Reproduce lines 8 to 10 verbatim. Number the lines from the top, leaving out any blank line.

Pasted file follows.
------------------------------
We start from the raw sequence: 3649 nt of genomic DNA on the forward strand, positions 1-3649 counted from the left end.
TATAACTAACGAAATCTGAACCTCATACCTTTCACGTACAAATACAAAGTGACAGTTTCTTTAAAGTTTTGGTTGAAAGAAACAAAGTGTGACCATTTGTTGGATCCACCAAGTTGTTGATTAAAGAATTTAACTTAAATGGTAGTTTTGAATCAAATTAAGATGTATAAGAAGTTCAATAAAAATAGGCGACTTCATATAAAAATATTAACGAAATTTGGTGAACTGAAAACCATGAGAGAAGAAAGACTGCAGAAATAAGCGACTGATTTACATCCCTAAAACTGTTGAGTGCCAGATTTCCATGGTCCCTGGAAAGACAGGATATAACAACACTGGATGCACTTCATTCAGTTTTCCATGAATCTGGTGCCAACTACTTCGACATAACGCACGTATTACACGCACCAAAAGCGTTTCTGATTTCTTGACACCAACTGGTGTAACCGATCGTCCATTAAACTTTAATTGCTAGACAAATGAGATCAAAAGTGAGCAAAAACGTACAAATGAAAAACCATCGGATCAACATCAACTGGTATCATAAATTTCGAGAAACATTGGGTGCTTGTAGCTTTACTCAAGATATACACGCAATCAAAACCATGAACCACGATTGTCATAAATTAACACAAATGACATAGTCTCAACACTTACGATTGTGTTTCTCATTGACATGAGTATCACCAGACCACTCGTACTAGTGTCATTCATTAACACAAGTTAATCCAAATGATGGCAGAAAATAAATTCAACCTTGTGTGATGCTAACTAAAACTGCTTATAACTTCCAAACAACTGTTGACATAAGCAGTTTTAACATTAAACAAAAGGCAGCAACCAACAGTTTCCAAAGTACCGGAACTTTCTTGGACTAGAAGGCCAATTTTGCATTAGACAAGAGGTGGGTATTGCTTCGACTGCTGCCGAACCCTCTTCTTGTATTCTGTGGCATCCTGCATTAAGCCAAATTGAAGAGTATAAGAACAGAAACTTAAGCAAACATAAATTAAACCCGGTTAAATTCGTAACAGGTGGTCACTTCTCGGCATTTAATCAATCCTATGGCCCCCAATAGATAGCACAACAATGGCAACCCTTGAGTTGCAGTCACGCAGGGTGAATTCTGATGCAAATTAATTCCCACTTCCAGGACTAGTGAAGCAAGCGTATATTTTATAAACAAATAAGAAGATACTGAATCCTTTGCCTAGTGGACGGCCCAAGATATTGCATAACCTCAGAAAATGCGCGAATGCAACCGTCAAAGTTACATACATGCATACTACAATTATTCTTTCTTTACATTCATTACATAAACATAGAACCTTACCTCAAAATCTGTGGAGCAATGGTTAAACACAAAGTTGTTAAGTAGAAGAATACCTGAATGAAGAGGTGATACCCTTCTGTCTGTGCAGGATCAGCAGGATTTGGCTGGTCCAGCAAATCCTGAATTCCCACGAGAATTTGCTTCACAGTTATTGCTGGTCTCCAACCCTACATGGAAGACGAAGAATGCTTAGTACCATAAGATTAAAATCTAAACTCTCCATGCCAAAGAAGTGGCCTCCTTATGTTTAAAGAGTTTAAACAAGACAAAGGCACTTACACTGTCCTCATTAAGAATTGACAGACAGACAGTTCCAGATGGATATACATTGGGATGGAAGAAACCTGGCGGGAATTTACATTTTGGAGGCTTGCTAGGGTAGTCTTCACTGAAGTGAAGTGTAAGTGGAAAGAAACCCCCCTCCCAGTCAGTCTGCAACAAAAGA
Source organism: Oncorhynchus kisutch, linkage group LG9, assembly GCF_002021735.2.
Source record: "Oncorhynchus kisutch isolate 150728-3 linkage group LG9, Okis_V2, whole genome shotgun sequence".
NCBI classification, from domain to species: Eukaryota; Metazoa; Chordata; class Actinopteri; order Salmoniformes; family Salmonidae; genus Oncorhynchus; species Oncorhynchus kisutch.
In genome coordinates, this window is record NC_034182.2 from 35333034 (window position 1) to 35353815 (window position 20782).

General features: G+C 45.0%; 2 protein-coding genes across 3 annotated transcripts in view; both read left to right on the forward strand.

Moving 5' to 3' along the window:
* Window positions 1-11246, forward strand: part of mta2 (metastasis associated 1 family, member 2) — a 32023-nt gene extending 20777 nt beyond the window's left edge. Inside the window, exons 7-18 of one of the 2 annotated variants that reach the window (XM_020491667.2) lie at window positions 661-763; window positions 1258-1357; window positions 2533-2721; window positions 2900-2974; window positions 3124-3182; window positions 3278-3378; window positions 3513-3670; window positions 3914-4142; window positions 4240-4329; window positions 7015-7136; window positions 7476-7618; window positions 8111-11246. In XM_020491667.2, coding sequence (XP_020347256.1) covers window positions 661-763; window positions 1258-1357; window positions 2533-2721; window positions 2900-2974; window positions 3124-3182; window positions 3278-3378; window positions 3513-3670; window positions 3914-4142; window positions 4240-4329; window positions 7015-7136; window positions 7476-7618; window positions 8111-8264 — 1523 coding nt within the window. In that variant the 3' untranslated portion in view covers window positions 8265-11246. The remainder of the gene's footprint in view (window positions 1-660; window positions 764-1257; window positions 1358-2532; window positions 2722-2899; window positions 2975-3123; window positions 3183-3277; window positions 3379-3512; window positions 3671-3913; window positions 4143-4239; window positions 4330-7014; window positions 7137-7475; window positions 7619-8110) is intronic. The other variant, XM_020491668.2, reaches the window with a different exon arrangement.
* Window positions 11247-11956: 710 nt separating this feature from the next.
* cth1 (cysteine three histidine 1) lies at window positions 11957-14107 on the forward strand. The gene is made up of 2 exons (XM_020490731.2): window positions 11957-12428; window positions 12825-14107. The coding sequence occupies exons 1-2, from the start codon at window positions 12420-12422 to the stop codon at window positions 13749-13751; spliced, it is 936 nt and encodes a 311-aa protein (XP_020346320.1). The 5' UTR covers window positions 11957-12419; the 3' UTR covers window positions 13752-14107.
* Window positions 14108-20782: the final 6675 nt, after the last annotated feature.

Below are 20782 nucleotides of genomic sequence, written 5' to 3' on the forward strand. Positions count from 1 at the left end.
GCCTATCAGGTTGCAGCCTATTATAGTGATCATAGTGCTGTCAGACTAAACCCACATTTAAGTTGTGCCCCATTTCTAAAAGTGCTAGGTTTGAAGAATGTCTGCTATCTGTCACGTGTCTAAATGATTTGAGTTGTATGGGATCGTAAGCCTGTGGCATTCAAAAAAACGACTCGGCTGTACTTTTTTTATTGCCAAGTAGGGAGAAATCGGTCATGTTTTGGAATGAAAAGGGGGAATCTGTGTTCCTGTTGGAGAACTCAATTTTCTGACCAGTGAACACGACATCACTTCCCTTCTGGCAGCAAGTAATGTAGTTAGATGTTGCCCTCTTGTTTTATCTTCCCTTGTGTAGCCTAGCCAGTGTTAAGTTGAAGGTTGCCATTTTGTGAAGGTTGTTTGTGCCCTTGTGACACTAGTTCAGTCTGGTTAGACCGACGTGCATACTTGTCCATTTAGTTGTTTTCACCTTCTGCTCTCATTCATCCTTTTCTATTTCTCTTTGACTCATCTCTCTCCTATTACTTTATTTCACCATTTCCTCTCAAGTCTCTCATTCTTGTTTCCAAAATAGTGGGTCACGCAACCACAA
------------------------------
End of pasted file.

Moving 5' to 3' along the window:
* Window positions 1-11246, forward strand: part of mta2 (metastasis associated 1 family, member 2) — a 32023-nt gene extending 20777 nt beyond the window's left edge. Inside the window, exons 7-18 of one of the 2 annotated variants that reach the window (XM_020491667.2) lie at window positions 661-763; window positions 1258-1357; window positions 2533-2721; window positions 2900-2974; window positions 3124-3182; window positions 3278-3378; window positions 3513-3670; window positions 3914-4142; window positions 4240-4329; window positions 7015-7136; window positions 7476-7618; window positions 8111-11246. In XM_020491667.2, coding sequence (XP_020347256.1) covers window positions 661-763; window positions 1258-1357; window positions 2533-2721; window positions 2900-2974; window positions 3124-3182; window positions 3278-3378; window positions 3513-3670; window positions 3914-4142; window positions 4240-4329; window positions 7015-7136; window positions 7476-7618; window positions 8111-8264 — 1523 coding nt within the window. In that variant the 3' untranslated portion in view covers window positions 8265-11246. The remainder of the gene's footprint in view (window positions 1-660; window positions 764-1257; window positions 1358-2532; window positions 2722-2899; window positions 2975-3123; window positions 3183-3277; window positions 3379-3512; window positions 3671-3913; window positions 4143-4239; window positions 4330-7014; window positions 7137-7475; window positions 7619-8110) is intronic. The other variant, XM_020491668.2, reaches the window with a different exon arrangement.
* Window positions 11247-11956: 710 nt separating this feature from the next.